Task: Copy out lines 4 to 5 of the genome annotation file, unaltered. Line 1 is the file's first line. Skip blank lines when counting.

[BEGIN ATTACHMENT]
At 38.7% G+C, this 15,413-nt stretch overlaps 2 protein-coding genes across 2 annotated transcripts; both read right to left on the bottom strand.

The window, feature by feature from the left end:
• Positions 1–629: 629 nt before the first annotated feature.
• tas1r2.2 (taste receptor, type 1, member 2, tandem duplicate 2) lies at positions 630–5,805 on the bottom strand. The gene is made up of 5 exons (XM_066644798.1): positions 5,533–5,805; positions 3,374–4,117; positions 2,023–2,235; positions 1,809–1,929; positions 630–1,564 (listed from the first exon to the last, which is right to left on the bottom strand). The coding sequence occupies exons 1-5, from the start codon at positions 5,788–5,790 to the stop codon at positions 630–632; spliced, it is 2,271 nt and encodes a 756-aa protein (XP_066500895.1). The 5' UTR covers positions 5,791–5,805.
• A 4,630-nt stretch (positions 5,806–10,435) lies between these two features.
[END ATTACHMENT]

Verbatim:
• tas1r2.2 (taste receptor, type 1, member 2, tandem duplicate 2) lies at positions 630–5,805 on the bottom strand. The gene is made up of 5 exons (XM_066644798.1): positions 5,533–5,805; positions 3,374–4,117; positions 2,023–2,235; positions 1,809–1,929; positions 630–1,564 (listed from the first exon to the last, which is right to left on the bottom strand). The coding sequence occupies exons 1-5, from the start codon at positions 5,788–5,790 to the stop codon at positions 630–632; spliced, it is 2,271 nt and encodes a 756-aa protein (XP_066500895.1). The 5' UTR covers positions 5,791–5,805.
• A 4,630-nt stretch (positions 5,806–10,435) lies between these two features.